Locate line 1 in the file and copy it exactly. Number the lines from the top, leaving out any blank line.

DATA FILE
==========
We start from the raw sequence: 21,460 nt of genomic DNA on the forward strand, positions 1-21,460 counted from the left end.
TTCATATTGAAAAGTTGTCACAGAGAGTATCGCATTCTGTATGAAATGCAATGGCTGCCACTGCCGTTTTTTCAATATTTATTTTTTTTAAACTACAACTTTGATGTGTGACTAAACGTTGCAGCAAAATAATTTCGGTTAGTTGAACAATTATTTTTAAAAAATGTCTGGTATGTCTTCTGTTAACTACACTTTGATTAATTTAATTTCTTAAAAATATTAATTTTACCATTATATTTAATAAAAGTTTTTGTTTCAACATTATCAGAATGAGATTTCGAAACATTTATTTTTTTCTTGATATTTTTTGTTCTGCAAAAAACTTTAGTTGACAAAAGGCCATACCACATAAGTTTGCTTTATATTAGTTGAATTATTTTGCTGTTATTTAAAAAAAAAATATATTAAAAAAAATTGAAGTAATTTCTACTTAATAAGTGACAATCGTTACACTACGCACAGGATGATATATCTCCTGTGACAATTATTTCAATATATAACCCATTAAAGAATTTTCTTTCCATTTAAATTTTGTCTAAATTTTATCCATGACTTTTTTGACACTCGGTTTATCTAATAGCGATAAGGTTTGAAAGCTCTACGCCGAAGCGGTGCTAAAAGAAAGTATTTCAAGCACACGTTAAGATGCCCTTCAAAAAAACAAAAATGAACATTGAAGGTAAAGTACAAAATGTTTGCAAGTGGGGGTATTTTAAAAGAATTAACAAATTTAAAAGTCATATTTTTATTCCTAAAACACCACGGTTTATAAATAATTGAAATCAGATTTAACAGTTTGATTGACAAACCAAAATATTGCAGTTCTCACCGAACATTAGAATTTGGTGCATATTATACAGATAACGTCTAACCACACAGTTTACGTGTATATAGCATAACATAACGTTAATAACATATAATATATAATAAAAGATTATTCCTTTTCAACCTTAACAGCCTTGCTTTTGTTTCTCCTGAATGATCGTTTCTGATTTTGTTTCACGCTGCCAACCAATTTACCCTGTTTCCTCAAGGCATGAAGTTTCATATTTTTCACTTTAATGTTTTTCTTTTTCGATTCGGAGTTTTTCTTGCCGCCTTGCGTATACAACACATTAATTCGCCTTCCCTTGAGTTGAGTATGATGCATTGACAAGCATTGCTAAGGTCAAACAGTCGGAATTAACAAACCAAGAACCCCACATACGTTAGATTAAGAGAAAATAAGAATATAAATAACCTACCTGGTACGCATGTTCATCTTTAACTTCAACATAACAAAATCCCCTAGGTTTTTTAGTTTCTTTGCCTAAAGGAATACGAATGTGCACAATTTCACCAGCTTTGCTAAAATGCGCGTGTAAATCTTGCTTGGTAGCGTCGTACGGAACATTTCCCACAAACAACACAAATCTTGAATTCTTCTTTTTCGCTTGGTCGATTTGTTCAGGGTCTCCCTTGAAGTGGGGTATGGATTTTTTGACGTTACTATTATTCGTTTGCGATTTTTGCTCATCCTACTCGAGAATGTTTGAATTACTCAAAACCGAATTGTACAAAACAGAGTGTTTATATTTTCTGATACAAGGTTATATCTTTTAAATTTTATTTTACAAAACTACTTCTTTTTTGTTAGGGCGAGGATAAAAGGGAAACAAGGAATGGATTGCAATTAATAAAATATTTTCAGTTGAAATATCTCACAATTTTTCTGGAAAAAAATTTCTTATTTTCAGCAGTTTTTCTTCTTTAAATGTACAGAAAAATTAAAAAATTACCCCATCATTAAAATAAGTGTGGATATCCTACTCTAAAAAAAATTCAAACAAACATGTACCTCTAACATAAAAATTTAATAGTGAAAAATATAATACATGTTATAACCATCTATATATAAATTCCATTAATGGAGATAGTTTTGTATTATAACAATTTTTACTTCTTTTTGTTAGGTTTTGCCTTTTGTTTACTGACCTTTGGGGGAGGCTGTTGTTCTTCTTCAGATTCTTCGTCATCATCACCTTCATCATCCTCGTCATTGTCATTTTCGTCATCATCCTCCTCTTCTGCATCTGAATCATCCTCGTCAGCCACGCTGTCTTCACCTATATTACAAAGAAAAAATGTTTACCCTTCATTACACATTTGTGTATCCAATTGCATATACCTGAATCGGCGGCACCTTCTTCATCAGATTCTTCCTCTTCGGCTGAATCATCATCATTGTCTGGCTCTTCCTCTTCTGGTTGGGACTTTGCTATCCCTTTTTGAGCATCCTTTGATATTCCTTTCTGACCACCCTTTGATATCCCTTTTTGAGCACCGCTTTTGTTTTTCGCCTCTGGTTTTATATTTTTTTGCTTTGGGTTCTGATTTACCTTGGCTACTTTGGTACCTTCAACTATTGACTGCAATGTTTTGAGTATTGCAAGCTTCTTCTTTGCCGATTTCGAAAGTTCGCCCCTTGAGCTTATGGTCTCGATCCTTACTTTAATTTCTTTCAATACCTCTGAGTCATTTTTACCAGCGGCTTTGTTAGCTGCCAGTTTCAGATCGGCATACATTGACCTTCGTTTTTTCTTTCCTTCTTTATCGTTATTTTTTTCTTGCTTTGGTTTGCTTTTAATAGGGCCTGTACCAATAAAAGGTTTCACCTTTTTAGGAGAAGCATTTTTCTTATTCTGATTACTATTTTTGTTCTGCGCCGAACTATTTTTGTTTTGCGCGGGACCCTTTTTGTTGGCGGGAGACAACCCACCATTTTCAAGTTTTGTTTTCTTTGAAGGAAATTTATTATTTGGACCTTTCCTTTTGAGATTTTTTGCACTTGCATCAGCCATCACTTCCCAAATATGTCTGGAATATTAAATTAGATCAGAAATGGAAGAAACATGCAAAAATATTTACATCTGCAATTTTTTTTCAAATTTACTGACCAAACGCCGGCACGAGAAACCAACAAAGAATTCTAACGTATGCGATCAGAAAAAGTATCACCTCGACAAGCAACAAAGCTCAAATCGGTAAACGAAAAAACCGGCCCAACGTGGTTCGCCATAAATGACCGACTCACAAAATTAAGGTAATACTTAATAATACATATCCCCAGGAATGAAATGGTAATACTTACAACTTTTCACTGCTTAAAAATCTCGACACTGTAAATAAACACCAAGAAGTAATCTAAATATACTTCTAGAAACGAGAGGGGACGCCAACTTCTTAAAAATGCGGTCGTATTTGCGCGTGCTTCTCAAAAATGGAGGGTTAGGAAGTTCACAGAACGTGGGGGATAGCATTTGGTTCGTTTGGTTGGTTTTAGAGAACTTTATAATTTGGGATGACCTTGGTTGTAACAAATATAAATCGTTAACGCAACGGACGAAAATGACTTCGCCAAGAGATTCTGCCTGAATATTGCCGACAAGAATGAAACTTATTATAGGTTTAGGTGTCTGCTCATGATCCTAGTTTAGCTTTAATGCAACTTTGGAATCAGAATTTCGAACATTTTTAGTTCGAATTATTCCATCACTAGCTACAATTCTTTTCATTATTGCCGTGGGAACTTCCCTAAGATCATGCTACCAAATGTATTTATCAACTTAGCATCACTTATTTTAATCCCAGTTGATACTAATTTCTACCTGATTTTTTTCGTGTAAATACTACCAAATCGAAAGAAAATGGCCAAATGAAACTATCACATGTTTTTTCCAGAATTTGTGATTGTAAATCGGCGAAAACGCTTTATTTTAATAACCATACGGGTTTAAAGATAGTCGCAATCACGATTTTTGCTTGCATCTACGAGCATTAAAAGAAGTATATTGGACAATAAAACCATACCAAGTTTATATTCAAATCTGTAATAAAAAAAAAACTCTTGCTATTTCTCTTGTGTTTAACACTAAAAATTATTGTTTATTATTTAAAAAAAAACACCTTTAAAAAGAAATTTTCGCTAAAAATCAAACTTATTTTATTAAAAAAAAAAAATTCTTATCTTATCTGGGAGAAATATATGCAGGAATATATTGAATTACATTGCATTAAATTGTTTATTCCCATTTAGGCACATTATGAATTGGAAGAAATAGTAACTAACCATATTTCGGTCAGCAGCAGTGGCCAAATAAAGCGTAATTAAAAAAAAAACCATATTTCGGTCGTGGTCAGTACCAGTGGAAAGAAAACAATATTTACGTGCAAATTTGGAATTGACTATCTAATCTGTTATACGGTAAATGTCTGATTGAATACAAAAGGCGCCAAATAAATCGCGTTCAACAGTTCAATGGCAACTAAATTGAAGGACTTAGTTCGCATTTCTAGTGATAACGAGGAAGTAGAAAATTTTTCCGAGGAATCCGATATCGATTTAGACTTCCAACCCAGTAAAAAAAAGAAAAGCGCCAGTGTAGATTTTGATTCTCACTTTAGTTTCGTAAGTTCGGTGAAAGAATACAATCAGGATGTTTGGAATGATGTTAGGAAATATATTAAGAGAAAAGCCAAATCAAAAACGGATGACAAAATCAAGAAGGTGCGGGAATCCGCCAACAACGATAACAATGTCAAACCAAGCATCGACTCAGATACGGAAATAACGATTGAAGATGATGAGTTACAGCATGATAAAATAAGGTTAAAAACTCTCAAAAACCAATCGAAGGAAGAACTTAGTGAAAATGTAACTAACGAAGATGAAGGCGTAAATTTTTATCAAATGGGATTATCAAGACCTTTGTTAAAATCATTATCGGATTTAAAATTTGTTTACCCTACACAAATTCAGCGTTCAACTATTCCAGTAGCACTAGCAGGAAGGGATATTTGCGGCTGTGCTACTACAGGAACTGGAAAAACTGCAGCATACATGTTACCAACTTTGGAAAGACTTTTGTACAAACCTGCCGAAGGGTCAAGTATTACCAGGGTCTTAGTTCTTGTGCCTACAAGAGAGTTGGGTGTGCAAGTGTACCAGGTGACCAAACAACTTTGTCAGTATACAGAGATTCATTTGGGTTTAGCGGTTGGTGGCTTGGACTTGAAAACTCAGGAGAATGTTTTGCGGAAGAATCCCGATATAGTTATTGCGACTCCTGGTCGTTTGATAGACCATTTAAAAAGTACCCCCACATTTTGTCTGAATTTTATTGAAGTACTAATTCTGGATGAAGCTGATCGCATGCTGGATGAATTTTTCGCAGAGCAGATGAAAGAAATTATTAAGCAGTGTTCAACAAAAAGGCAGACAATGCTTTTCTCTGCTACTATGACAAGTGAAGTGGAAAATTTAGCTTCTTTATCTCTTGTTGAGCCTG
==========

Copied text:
We start from the raw sequence: 21,460 nt of genomic DNA on the forward strand, positions 1-21,460 counted from the left end.